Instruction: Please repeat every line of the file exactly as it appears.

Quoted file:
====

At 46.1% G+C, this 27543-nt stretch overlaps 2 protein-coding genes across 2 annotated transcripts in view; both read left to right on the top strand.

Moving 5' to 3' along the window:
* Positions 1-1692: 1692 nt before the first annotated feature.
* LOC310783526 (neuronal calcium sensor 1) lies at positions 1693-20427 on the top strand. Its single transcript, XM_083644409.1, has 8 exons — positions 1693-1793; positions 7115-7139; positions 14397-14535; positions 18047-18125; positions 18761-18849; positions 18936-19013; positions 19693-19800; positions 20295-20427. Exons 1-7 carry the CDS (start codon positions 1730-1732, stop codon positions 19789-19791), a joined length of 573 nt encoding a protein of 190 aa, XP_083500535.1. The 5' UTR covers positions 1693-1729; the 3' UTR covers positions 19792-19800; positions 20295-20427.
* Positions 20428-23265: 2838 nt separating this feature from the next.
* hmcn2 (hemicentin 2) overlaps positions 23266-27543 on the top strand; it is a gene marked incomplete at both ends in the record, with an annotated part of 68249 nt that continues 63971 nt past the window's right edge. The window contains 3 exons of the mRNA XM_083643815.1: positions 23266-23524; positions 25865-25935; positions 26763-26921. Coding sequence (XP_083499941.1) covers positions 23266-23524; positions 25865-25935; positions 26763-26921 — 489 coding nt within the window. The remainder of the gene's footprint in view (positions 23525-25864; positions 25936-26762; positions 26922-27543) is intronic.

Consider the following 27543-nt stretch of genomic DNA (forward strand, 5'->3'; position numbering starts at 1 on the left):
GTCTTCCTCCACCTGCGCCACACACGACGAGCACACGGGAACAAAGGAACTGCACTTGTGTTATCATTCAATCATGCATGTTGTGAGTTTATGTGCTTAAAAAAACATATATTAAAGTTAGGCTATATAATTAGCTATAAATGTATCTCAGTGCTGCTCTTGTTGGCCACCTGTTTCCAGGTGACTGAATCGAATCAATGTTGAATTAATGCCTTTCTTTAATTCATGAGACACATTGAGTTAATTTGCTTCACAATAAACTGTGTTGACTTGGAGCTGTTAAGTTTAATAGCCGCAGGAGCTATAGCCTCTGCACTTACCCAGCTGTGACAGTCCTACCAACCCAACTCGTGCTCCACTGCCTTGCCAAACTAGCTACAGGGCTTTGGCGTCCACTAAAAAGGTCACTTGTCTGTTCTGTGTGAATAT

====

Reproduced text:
At 46.1% G+C, this 27543-nt stretch overlaps 2 protein-coding genes across 2 annotated transcripts in view; both read left to right on the top strand.

Moving 5' to 3' along the window:
* Positions 1-1692: 1692 nt before the first annotated feature.
* LOC310783526 (neuronal calcium sensor 1) lies at positions 1693-20427 on the top strand. Its single transcript, XM_083644409.1, has 8 exons — positions 1693-1793; positions 7115-7139; positions 14397-14535; positions 18047-18125; positions 18761-18849; positions 18936-19013; positions 19693-19800; positions 20295-20427. Exons 1-7 carry the CDS (start codon positions 1730-1732, stop codon positions 19789-19791), a joined length of 573 nt encoding a protein of 190 aa, XP_083500535.1. The 5' UTR covers positions 1693-1729; the 3' UTR covers positions 19792-19800; positions 20295-20427.
* Positions 20428-23265: 2838 nt separating this feature from the next.
* hmcn2 (hemicentin 2) overlaps positions 23266-27543 on the top strand; it is a gene marked incomplete at both ends in the record, with an annotated part of 68249 nt that continues 63971 nt past the window's right edge. The window contains 3 exons of the mRNA XM_083643815.1: positions 23266-23524; positions 25865-25935; positions 26763-26921. Coding sequence (XP_083499941.1) covers positions 23266-23524; positions 25865-25935; positions 26763-26921 — 489 coding nt within the window. The remainder of the gene's footprint in view (positions 23525-25864; positions 25936-26762; positions 26922-27543) is intronic.

Consider the following 27543-nt stretch of genomic DNA (forward strand, 5'->3'; position numbering starts at 1 on the left):
GTCTTCCTCCACCTGCGCCACACACGACGAGCACACGGGAACAAAGGAACTGCACTTGTGTTATCATTCAATCATGCATGTTGTGAGTTTATGTGCTTAAAAAAACATATATTAAAGTTAGGCTATATAATTAGCTATAAATGTATCTCAGTGCTGCTCTTGTTGGCCACCTGTTTCCAGGTGACTGAATCGAATCAATGTTGAATTAATGCCTTTCTTTAATTCATGAGACACATTGAGTTAATTTGCTTCACAATAAACTGTGTTGACTTGGAGCTGTTAAGTTTAATAGCCGCAGGAGCTATAGCCTCTGCACTTACCCAGCTGTGACAGTCCTACCAACCCAACTCGTGCTCCACTGCCTTGCCAAACTAGCTACAGGGCTTTGGCGTCCACTAAAAAGGTCACTTGTCTGTTCTGTGTGAATAT